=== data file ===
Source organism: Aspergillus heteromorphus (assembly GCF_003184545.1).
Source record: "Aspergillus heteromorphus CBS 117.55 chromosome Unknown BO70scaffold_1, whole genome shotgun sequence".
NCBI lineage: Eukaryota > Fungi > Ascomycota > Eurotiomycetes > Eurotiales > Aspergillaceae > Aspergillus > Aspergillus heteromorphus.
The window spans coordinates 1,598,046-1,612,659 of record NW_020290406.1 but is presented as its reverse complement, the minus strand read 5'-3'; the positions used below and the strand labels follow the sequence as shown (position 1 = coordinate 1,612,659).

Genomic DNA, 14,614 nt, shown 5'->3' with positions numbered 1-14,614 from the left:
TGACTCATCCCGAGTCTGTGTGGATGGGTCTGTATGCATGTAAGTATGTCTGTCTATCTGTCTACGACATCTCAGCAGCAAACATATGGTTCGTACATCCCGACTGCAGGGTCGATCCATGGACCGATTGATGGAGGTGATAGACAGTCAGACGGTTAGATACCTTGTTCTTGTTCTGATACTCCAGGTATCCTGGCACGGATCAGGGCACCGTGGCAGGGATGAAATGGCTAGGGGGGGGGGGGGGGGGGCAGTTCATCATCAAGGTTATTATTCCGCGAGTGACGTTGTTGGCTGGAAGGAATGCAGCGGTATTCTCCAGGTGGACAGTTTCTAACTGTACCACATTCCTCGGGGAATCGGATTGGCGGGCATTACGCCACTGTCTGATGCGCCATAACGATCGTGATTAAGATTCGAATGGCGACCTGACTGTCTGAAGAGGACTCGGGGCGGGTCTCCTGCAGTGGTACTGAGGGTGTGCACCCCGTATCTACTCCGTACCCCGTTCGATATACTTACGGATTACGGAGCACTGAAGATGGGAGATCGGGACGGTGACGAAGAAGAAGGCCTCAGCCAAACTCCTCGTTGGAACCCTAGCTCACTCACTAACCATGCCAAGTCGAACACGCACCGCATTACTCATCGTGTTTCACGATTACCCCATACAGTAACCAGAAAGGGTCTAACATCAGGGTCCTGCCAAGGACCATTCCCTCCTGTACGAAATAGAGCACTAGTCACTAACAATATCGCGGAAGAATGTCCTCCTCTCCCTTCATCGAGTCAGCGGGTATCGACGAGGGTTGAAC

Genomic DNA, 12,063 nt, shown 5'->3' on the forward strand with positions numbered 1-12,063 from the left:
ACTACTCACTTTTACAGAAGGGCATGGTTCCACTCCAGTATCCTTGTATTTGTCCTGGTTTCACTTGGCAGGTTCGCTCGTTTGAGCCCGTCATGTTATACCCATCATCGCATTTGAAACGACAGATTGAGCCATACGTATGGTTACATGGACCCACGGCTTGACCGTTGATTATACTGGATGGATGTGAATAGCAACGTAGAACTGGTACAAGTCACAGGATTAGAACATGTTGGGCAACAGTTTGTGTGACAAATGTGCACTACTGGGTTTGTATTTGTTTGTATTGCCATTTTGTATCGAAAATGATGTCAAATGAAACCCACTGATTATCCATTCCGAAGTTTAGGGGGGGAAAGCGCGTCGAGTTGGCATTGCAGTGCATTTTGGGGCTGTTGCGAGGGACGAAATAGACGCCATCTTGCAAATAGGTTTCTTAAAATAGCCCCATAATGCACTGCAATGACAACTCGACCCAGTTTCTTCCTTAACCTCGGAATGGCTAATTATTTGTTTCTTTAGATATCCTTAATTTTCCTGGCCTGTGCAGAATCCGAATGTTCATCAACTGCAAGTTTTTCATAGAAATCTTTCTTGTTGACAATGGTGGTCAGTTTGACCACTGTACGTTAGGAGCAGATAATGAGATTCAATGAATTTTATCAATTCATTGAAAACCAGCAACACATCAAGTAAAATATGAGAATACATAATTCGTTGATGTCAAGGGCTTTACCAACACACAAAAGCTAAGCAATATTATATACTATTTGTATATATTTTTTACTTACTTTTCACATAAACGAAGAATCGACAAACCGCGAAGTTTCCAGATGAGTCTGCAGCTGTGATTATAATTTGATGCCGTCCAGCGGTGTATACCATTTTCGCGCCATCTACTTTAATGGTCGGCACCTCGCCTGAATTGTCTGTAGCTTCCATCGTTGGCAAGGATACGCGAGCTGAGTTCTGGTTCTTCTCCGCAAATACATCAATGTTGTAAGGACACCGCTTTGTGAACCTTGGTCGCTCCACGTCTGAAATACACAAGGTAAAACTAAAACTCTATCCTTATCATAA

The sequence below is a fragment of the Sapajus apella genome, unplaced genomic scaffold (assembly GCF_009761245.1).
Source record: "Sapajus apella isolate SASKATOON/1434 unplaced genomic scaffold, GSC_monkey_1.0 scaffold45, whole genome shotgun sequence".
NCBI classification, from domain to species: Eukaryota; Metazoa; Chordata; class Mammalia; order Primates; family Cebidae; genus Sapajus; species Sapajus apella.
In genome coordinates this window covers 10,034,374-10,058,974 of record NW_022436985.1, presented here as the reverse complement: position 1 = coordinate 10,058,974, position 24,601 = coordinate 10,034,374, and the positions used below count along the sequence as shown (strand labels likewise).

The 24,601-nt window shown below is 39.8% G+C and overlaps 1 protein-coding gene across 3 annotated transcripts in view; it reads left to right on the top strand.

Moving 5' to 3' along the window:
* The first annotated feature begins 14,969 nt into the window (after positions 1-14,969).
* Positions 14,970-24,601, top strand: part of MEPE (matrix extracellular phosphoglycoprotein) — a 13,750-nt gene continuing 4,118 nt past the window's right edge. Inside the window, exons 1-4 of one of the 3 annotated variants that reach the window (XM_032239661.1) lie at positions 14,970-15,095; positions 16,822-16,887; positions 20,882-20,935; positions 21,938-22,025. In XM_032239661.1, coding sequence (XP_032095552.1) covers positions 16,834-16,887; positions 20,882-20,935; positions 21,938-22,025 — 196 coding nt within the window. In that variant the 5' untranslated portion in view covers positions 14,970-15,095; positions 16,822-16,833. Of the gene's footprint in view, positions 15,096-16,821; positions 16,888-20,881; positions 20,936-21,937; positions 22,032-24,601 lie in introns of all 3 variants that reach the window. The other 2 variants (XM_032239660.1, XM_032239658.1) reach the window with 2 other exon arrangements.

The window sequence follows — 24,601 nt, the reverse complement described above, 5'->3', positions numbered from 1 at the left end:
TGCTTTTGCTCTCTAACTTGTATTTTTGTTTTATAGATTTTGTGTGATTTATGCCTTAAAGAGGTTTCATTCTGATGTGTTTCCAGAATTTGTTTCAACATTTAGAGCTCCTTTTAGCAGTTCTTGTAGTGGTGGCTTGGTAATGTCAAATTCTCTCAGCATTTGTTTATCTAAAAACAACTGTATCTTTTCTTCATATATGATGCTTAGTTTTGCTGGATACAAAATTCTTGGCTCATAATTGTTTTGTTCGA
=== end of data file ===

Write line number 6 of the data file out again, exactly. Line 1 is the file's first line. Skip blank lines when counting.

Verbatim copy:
TGACTCATCCCGAGTCTGTGTGGATGGGTCTGTATGCATGTAAGTATGTCTGTCTATCTGTCTACGACATCTCAGCAGCAAACATATGGTTCGTACATCCCGACTGCAGGGTCGATCCATGGACCGATTGATGGAGGTGATAGACAGTCAGACGGTTAGATACCTTGTTCTTGTTCTGATACTCCAGGTATCCTGGCACGGATCAGGGCACCGTGGCAGGGATGAAATGGCTAGGGGGGGGGGGGGGGGGGCAGTTCATCATCAAGGTTATTATTCCGCGAGTGACGTTGTTGGCTGGAAGGAATGCAGCGGTATTCTCCAGGTGGACAGTTTCTAACTGTACCACATTCCTCGGGGAATCGGATTGGCGGGCATTACGCCACTGTCTGATGCGCCATAACGATCGTGATTAAGATTCGAATGGCGACCTGACTGTCTGAAGAGGACTCGGGGCGGGTCTCCTGCAGTGGTACTGAGGGTGTGCACCCCGTATCTACTCCGTACCCCGTTCGATATACTTACGGATTACGGAGCACTGAAGATGGGAGATCGGGACGGTGACGAAGAAGAAGGCCTCAGCCAAACTCCTCGTTGGAACCCTAGCTCACTCACTAACCATGCCAAGTCGAACACGCACCGCATTACTCATCGTGTTTCACGATTACCCCATACAGTAACCAGAAAGGGTCTAACATCAGGGTCCTGCCAAGGACCATTCCCTCCTGTACGAAATAGAGCACTAGTCACTAACAATATCGCGGAAGAATGTCCTCCTCTCCCTTCATCGAGTCAGCGGGTATCGACGAGGGTTGAAC